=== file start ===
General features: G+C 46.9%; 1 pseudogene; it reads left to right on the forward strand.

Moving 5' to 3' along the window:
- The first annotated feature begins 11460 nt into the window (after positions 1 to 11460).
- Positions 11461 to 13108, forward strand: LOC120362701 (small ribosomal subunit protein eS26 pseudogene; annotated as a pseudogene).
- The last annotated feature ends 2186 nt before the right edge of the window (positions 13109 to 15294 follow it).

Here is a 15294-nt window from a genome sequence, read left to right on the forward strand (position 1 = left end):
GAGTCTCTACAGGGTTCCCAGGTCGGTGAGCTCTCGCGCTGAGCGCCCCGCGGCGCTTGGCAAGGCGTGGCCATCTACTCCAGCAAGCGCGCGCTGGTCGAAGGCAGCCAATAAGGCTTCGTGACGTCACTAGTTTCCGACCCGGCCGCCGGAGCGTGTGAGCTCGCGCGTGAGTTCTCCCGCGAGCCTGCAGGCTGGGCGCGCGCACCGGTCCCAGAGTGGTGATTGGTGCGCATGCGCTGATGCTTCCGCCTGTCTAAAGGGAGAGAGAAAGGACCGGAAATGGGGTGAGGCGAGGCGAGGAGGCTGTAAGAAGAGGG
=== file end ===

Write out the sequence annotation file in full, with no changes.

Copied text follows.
General features: G+C 46.9%; 1 pseudogene; it reads left to right on the forward strand.

Moving 5' to 3' along the window:
- The first annotated feature begins 11460 nt into the window (after positions 1 to 11460).
- Positions 11461 to 13108, forward strand: LOC120362701 (small ribosomal subunit protein eS26 pseudogene; annotated as a pseudogene).
- The last annotated feature ends 2186 nt before the right edge of the window (positions 13109 to 15294 follow it).

Here is a 15294-nt window from a genome sequence, read left to right on the forward strand (position 1 = left end):
GAGTCTCTACAGGGTTCCCAGGTCGGTGAGCTCTCGCGCTGAGCGCCCCGCGGCGCTTGGCAAGGCGTGGCCATCTACTCCAGCAAGCGCGCGCTGGTCGAAGGCAGCCAATAAGGCTTCGTGACGTCACTAGTTTCCGACCCGGCCGCCGGAGCGTGTGAGCTCGCGCGTGAGTTCTCCCGCGAGCCTGCAGGCTGGGCGCGCGCACCGGTCCCAGAGTGGTGATTGGTGCGCATGCGCTGATGCTTCCGCCTGTCTAAAGGGAGAGAGAAAGGACCGGAAATGGGGTGAGGCGAGGCGAGGAGGCTGTAAGAAGAGGG